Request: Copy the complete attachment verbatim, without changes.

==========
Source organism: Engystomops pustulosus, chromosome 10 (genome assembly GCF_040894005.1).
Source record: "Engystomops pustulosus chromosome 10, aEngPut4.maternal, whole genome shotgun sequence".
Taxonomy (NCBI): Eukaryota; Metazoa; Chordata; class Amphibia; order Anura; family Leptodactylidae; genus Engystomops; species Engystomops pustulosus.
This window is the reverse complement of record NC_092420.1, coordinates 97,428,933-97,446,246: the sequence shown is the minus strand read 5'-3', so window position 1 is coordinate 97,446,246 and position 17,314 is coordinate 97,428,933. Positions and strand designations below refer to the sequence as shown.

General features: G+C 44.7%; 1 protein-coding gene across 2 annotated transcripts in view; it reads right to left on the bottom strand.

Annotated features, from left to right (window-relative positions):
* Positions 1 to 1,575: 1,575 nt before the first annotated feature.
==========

Source organism: Engystomops pustulosus, chromosome 10 (genome assembly GCF_040894005.1).
Source record: "Engystomops pustulosus chromosome 10, aEngPut4.maternal, whole genome shotgun sequence".
Taxonomy (NCBI): Eukaryota; Metazoa; Chordata; class Amphibia; order Anura; family Leptodactylidae; genus Engystomops; species Engystomops pustulosus.
This window is the reverse complement of record NC_092420.1, coordinates 97,428,933-97,446,246: the sequence shown is the minus strand read 5'-3', so window position 1 is coordinate 97,446,246 and position 17,314 is coordinate 97,428,933. Positions and strand designations below refer to the sequence as shown.

General features: G+C 44.7%; 1 protein-coding gene across 2 annotated transcripts in view; it reads right to left on the bottom strand.

Annotated features, from left to right (window-relative positions):
* Positions 1 to 1,575: 1,575 nt before the first annotated feature.